Happy. Just in my swim shorts, barefooted, wild-haired, in the red fire dark, singing, swigging wine, spitting, jumping, running— that’s the way to live. All alone and free in the soft sands of the beach by the sigh of the sea out there, with the Ma-Wink fallopian virgin warm stars reflecting on the outer channel fluid belly waters. And if your cans are redhot and you can’t hold them in your hands, just use good old railroad gloves, that’s all.
Capote’s increasing success occurred during a period in which Kerouac and Burroughs experienced frustration in following their own respective debut novels, The Town and the City (1950) and Junkie (1953). Hence it is understandable that, as his fame grew, Capote became a figure of intermittent ridicule for the struggling writers.
I wanted to meet what there was here to meet. But they seem to have scented my being different and excluded me, just all squares instinctively do. And these people, Bowles, Tennessee Williams, Capote, are just as square as the St. Louis Country Club set I was raised with, and they sensed I was different and never accepted me as one of them.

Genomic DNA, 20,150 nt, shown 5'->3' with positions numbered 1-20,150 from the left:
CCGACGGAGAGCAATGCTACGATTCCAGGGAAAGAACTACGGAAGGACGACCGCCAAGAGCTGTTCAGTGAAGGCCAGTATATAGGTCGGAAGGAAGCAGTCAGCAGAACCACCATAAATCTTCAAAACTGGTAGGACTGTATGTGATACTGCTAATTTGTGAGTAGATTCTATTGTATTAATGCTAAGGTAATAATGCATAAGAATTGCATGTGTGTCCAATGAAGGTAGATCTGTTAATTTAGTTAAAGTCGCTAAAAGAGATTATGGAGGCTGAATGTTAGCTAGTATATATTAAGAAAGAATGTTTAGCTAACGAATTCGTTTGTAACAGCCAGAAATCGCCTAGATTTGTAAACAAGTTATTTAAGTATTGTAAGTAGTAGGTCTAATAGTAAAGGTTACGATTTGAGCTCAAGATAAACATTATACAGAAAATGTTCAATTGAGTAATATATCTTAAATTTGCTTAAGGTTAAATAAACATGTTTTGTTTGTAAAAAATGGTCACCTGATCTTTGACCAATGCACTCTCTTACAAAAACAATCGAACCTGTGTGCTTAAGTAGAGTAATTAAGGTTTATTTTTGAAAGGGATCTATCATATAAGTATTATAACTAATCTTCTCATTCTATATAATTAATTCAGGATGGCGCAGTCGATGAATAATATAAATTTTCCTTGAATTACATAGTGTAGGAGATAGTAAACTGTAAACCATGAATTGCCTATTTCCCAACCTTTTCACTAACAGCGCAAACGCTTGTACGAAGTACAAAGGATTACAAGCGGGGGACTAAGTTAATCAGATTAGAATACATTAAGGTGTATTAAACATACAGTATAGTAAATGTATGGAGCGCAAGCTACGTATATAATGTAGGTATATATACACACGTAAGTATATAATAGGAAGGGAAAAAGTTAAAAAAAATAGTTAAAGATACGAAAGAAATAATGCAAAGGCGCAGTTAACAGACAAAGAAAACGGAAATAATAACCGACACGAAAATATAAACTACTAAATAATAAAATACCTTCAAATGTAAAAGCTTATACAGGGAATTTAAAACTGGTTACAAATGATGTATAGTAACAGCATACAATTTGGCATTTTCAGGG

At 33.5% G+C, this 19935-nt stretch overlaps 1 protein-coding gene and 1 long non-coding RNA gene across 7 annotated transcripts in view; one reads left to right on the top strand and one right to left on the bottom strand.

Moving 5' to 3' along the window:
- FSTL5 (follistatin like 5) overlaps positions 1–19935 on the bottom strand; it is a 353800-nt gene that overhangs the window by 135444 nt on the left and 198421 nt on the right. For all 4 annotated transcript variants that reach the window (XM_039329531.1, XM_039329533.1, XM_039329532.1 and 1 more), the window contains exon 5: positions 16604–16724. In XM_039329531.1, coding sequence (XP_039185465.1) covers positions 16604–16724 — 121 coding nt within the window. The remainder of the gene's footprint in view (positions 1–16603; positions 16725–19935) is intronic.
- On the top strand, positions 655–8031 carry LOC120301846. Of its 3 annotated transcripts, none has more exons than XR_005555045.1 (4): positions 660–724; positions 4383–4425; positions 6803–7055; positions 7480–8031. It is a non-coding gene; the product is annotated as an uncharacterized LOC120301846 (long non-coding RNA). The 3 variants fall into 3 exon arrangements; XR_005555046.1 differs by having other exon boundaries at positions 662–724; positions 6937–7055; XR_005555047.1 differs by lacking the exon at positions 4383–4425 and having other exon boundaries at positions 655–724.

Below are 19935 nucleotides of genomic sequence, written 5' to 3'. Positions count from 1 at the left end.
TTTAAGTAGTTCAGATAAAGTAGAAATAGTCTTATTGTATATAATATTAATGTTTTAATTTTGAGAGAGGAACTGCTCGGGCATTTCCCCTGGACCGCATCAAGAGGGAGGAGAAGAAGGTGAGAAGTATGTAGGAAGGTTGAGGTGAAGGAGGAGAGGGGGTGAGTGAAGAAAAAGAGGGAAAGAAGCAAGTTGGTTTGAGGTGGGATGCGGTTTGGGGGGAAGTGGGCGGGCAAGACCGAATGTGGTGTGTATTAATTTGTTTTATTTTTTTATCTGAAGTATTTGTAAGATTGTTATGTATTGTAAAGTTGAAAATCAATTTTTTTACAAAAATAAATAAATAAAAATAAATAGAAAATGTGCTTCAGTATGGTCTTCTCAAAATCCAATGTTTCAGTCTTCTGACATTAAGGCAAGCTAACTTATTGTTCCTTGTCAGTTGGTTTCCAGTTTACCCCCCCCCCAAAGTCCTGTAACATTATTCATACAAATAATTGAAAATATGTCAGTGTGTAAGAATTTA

— William Burroughs to Jack Kerouac, 1949
Jack Kerouac’s On the Road Scroll
In April 1951, Kerouac taped together eight twenty-foot strips of teletype paper to form a single scroll some 127ft long (now 120ft). Feeding it into a portable typewriter, he began composing the work that was to become the bible of the post-war Beat Generation. Kerouac completed the novel in twenty days of rapid, continuous typing, fuelled chiefly by caffeine. The scroll’s exact length is 119 feet, 8 inches. The very end of the scroll is a ragged edge, and the final section of text is missing. In Kerouac’s handwriting near the edge is written, “DOG ATE (Potchky― a dog).” Potchky was Kerouac’s friend Lucien Carr’s cocker spaniel.